Analysis: Is It Time to Start Evaluating the City Manager?

City Manager Dirk Brazil delivered his first city budget report.
City Manager Dirk Brazil delivered his first city budget report.

It is perhaps easy to forget the world of 2008. It was just seven years ago that two incumbents won reelection, arguing in essence we had a balanced budget with a 15 percent reserve. Back then, there was only a handful of people pointing out the fiscal doom that the city would face – only three months after the election that changed the community’s thinking on the budget.

To his credit, long before almost anyone else, Rich Rifkin was the one who warned about the unsustainable nature of pensions, employee compensation, and the firefighters’ union in particular. It wasn’t until the collapse of the U.S. economy in September of 2008, the economic downturn, and a set of new elections that the community really caught onto the reality of the situation.

So the community would be wise to take note of the heavy dose of criticism that Rich Rifkin levels at the Davis City Manager Dirk Brazil in his column today. (Davis City Manager Fails to Lead, June 24, 2015). Mr. Rifkin opens, “Next week, Dirk Brazil will mark the start of his ninth month on the job as the Davis city manager. Sadly, there is already good reason to think that our City Council made the wrong choice in picking Brazil to replace Steve Pinkerton.”

Mr. Rifkin goes on to note that, over the past two decades, the city has increased its payroll mainly for employee compensation at a rate that is faster than tax revenues grew. The city was able to survive in the late 1990s through one-time construction tax revenues. During the last decade it was a half-cent sales tax coupled with the real estate boom that kept the city in the black.

However, “All the while, the unsustainable growth in employee compensation rates has caused the city’s debts and future obligations to balloon to unfathomable levels.”

Despite great efforts by the previous council to patch the holes, in the form of a transition to fully funded retirement medical and to put general fund money on badly needed infrastructure like roads, Mr. Rifkin writes, “We are roughly $150 million in the hole for unfunded medical care and underfunded pensions; and, as of 2014, our road maintenance debt was estimated to be $160 million over 20 years if the city hopes to keep the quality of our street pavement no worse than it is today. Bike paths that should have been resurfaced 10 years ago have been allowed to crack and disintegrate.”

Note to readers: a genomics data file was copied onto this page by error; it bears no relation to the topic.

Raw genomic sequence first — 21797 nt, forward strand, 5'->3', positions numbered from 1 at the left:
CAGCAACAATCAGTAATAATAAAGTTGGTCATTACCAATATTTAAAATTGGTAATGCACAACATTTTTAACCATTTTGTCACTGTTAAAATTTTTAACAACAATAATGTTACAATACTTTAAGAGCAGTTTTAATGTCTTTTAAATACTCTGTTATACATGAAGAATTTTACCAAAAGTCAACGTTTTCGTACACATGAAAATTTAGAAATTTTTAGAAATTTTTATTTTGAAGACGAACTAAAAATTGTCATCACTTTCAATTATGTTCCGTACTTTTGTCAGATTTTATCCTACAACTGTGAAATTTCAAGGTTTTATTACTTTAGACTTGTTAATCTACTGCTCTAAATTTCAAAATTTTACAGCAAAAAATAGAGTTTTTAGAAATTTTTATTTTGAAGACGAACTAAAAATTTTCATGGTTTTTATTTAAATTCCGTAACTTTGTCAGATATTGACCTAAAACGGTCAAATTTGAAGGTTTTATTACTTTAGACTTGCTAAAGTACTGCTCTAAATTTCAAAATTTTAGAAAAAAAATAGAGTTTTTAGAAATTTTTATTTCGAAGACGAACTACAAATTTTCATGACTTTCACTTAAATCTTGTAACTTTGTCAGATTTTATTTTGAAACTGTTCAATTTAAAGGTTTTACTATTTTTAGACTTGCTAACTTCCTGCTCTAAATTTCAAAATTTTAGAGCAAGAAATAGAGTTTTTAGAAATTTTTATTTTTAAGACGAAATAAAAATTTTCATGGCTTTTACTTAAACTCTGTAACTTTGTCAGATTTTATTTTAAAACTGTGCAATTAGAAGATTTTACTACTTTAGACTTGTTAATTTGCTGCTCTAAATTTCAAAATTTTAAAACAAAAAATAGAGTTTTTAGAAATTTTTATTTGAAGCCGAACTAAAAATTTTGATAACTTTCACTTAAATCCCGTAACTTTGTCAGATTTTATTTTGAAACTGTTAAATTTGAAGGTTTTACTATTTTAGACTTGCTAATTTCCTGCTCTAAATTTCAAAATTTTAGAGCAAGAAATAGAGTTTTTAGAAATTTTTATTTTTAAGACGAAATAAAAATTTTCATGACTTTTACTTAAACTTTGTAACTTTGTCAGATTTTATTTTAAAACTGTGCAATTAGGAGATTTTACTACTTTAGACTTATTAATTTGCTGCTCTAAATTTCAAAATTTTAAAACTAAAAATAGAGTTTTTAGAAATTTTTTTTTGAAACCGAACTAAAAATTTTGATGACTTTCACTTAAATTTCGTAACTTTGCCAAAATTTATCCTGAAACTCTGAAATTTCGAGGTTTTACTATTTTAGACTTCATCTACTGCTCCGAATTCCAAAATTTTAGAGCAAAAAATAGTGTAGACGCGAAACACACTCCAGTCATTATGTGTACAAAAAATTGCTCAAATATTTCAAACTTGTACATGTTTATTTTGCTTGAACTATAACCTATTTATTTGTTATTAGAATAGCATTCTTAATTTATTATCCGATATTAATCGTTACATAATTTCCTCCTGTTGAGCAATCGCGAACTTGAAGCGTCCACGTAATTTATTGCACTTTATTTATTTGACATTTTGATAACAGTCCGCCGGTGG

Like many of us, Mr. Rifkin can relate a personal anecdote about walking his aging mother around the park with the path being perilous. As he put it, “Some potholes now have potholes.”

For me, it was my daughter tripping on a crack in the sidewalk, with several councilmembers quickly promising to see that the needs are fixed.

And yet it was a year ago the council had the opportunity to consider a parcel tax to fund roads and other infrastructure, but were scared off by polling that showed less than full support by the public. Instead of doubling down on public outreach, the council has sat back and allowed conditions to worsen.

The city is expected finally this summer to undertake a major roads construction effort, throwing as much as $15 million at the problem, though the city manager concedes that will not be enough.

Mr. Rifkin notes that we are paying more to get less in service. He writes, “To fund the raises we are giving city employees — largely in more expensive retirement benefits — Davis is providing less service in most departments. The city now employs about 100 fewer people than it did several years ago.”

We have yet to have any sort of analysis as to the impact of that loss in employees on city services.

Mr. Rifkin quickly shifts his focus to the issue of economic development and the labor negotiator.

He writes, “In recent months, Brazil has replaced two important city officials: the city’s chief innovation officer, Rob White; and the city’s chief labor negotiator, Tim Yeung.”

Mr. Rifkin writes, “When White was fired and and his job was given to a less qualified (and lower-paid) person, Diane Parro, I was told that Yolo County Supervisor Don Saylor was pulling the strings. It was suggested that Yolo County was mad at White, because the county felt left out of the planning process for the peripheral ‘innovation’ business parks that White was promoting.

“Since Parro had been Saylor’s deputy prior to taking the CIO job, and because she does not have near the innovation experience of White, I had to wonder if my source might be right. However, I asked Saylor if there was any truth to this rumor, and he denies it.”

“… I had no involvement in the change in employment status of Rob White,” Mr. Saylor told Rich Rifkin in an email. “I also had no involvement in the city manager’s selection of Diane Parro as the incoming city of Davis chief innovation officer.” Mr. Saylor added, “I wholeheartedly support her in this new role and have great confidence that she will continue to be an asset to our community.”